“You must remember that no one in law school spoke of the rights of Native peoples, Aboriginal peoples ...
Maisie introduced me to the whole topic.”
– Thomas Berger quoted in Sharon Fortney’s “Entwined Histories: The Creation of the Maisie Hurley Collection of Native Art,” 2010.
“And the world turned. In a landmark case in 1968 Mr. Berger championed the Nishga cause and took it to the Supreme Court of Canada. What had been an idea was becoming legal reality.”
– Jamie Lamb, “A Victory for the Woman in Black,” Vancouver Sun, 1981.
In May, Eric Jamieson’s study, The Native Voice: The Story of How Maisie Hurley and Canada’s First Aboriginal Newspaper Changed a Nation, received the Lieutenant Governor’s Historical Writing Honourable Mention, awarded by the British Columbia Historical Federation.
Jamieson’s book, published by Caitlin Press last summer, is an in-depth look at the influential newspaper begun by Maisie Hurley in the post-Second World War era to promote and advance First Nations rights.
The Indigenous activism of The Native Voice is also the subject of Marie Clements’ new musical documentary, The Road Forward, which will receive its theatrical premiere at Vancity Theatre on Friday, July 14.
Jamieson spoke to the North Shore News about his research into the life of Maisie Hurley and the writing of his book:
North Shore News: I understand you first learned of Maisie Hurley through a show at the North Vancouver Museum and Archives.
Eric Jamieson: I went to the exhibit at the North Vancouver Museum and Archives (Entwined Histories: Gifts from the Maisie Hurley Collection in 2011) and was fascinated by her story. A Welsh woman coming to Canada and suddenly becoming interested in First Nations.
The exhibit was about her life and all the objects and art she had been given throughout her life. I saw all this love the First Nations people had for her and the wonderful work that she did. I went down to the Brotherhood office and Bill Duncan, after a couple of meetings, was gracious enough to allow me to hunt through a huge box of extra copies of the Voice going all the way back to 1946.
The paper was really some sort of political diary for Maisie and recorded what was happening in her life. In a way it was a personal diary as well as a political diary and that’s when I decided there was a book there.
NSN: Even with her adventurous history Maisie Hurley seems to have been an unlikely publisher of an influential aboriginal newspaper.
Eric Jamieson: In 1944, (Haida elder) Alfred Adams, who was associated with Maisie through Tom Hurley and the law office downtown in the Standard Building, saw her in Vancouver. He was (the leader of the Native Brotherhood of B.C.) and dying of cancer at that time and he said to her, ‘I know you are a friend to my people – I would like you to do something for them by telling the white people about our struggle.’ And so Maisie took that to heart and mind and started the newspaper, The Native Voice, with her own money. It was only $150. The first paper was December ’46 but she started planning it much earlier than that. She started The Native Voice newspaper basically to communicate the struggles of First Nations justice to Canadians as a whole.
NSN: Alfred Adams made the request but why did she feel she had to follow through?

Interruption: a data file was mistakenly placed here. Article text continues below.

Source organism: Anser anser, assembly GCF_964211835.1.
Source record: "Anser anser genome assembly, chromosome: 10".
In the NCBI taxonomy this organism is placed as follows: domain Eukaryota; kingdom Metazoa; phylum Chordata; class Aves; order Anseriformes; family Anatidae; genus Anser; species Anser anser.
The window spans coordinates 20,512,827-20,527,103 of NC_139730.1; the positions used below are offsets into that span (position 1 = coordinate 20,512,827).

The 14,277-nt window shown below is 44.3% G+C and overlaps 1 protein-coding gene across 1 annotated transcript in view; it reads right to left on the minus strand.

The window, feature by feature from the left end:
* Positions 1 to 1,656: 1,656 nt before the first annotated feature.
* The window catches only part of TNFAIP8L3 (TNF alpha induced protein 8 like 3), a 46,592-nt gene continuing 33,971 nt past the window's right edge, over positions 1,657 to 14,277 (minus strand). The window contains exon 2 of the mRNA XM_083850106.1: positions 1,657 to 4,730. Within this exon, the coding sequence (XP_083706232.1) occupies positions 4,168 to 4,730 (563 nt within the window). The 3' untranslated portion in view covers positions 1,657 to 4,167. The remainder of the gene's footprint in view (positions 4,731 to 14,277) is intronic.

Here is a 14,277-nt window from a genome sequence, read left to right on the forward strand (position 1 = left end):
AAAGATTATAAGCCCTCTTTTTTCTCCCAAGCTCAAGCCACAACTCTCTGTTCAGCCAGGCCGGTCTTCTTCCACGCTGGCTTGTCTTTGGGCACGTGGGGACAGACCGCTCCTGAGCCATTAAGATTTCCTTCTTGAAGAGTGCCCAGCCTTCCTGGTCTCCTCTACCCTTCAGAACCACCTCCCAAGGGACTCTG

Eric Jamieson: She learned from her parents who were great benefactors of First Nations’ causes. They hired First Nations people on their various geological forays into the Interior. Maisie’s dad, Ronald Campbell-Johnston, was a mining engineer and he spent most of his time doing assay work and exploration in the Interior of the province where they lived for 10 years.
Maisie learned to love that western style of life and of course in those days in the rural areas of British Columbia there were many First Nations people who worked on the ranches, etc. She became playmates and learned to love them as her parents did. Her mom collected stories from First Nations villages. Her husband Ronald would leave her in these villages while he went on his extended journeys. She wrote down the local stories and Maisie became an apt student of these stories.
She married a fellow by the name of Tom Hurley and he was considered the dean of criminal lawyers in Vancouver at the time. Tom was very adept at defending indigent people and many of those were First Nations people. He defended them largely free of charge. In fact he was one of the first lawyers that sort of developed legal aid, informally. The model for it anyway. And that’s how she learned. She herself defended over 80 cases in court. And she won every case. She joked that she won them because they just wanted to get her out of there. She was quite strident in her views.
NSN: Tom Berger called her approach, ‘bootleg law.’ One thing The Native Voice continually returned to was aboriginal legal entitlement. Berger says keeping the issue alive was Maisie’s most important contribution, her legacy.
Eric Jamieson: Tom had a special relationship with the Hurleys. Tom Hurley was a mentor to Tom Berger. Every time he had a case he wanted to discuss with somebody he would go to Tom Hurley. (Hurley) was not poor but he was not wealthy, either. He defended many cases free of charge and of course he defended all of Maisie’s clients free of charge. I don’t think money ever entered his mind. He wasn’t interested in becoming a fat cat. He was interested in the law and social justice.
NSN: What were the nuts and bolts of The Native Voice? Maisie had to have an office and reporters and printing press to get the paper out.
Eric Jamieson: It was probably just Maisie and one other person. I suppose she had the help of some people but it was probably minimal. She hired an editor. I don’t know if the editors or any of her staff were paid. I doubt if Maisie was ever paid for her efforts. The paper just didn’t make any money.
It was a four to eight page monthly subscription and I think the subscription rate was $1.50. Sometimes it stretched to 16 pages but it was always four, eight, 12 or 16. It wasn’t a big paper but it punched much greater than its weight. It had a great impact because people in Ottawa were reading it. Diefenbaker was reading it, because it did deal with real justice issues. The Indian Act was a big bug bear of Maisie’s and she was always going on and on about the Indian Act. The provincial vote, federal vote, land rights, the claims commission at the very end of her life, and then of course the famous Bob and White case which put Tom Berger on the map in his defence of First Nations causes.